Lord Lester
Campaigns for reform of libel legislation in the UK have been given a boost today with the publication of a Private Member's Defamation Bill by Liberal Democrat Peer Lord Lester.

The bill, which had its first reading in parliament yesterday, addresses the costliness of libel litigation and the need for an up-to-date libel law in light of online publishing.

According to a press statement on behalf of Lord Lester, the bill is designed to:
  • Introduce a statutory defence of responsible publication on a matter of public interest;
  • Clarify the defences of justification and fair comment, renamed as 'truth' and 'honest opinion';
  • Respond to the problems of the internet age, including multiple publications and the responsibility of Internet Service Providers and hosters;
  • Protect those reporting on proceedings in parliament and other issues of public concern;
  • Require claimants to show substantial harm, and corporate bodies to show financial loss;
  • Encourage the speedy settlement of disputes without recourse to costly litigation.
"The time is over-ripe for parliament to replace our patched-up archaic law with one that gives stronger protection to freedom of speech. No government or parliament has conducted a thorough and comprehensive review. My bill provides the opportunity to do so and to modernise the law in step with the technological revolution. It creates a framework of principles rather than a rigid and inflexible code, and it seeks a fair balance between reputation and public information on matters of public interest," says Lord Lester, who was heavily involved in the introduction of the Human Rights Act and the use of the European Human Rights Convention in British courts, in the press statement.

The bill calls for similar reforms to those put forward in Index on Censorship and English PEN's 'Free Speech is Not For Sale' report, which made 10 recommendations to reform libel legislation, including caps for damages and costs in libel cases and a minimum limit for copies published in the UK before an international libel action can be taken involving that publication. The groups' ongoing campaign for reform with charity Sense about Science has received more than 52,000 signatures on a petition and have said the bill is an opportunity for the new government to make its plans for libel reform clear.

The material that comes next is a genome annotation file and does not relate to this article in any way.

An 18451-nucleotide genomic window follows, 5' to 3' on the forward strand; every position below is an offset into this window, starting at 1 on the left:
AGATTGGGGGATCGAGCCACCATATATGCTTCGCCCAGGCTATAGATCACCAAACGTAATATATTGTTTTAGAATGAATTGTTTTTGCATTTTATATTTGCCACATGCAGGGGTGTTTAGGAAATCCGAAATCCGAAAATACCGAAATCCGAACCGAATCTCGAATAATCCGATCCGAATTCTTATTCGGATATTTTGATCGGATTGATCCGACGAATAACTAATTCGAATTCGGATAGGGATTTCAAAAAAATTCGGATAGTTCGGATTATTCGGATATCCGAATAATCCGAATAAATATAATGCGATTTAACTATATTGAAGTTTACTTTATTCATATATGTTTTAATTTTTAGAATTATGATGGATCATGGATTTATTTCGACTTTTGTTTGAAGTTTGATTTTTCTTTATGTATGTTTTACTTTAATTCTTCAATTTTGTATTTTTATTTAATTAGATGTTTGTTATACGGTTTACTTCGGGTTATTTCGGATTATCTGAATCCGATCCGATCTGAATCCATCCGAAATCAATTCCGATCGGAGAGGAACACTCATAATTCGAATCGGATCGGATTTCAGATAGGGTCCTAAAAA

"With every week that passes, we are contacted by yet more writers and researchers who have been threatened with libel action. In the face of high costs and weak defences, they withdraw their articles, hold back their material from public discussion and, in the end, stop asking vital questions of public interest. Lord Lester’s Bill should be considered urgently by the government," says Tracey Brown, managing director of Sense About Science, in a statement.

Prior to the general election, all three main political parties pledged to reform libel law. Former Justice Secretary Jack Straw set up the working group on libel Reform, whose report in March proposed the introduction of a draft Libel Reform Bill in the next parliament, featuring similar changes to those proposed by the libel reform campaigners. In February the cross-party House of Commons Culture, Media and Sport Select Committee report on 'Press Standards, Privacy and Libel' also recommended measures to lower the cost of libel cases, curb libel tourism and strengthen the public interest defence

The new government has said it will "reform libel law to protect freedom of speech" as part of its coalition agreement.

Disclaimer: Journalism.co.uk has pledged its support to the Libel Reform Campaign.

Related reading on Journalism.co.uk: 'Free speech may be the lifeblood of democracy, but are only the press entitled to it?' by Paul Tweed, Johnsons Solicitors' senior partner, who served on the former Justice Secretary's working group on libel reform.

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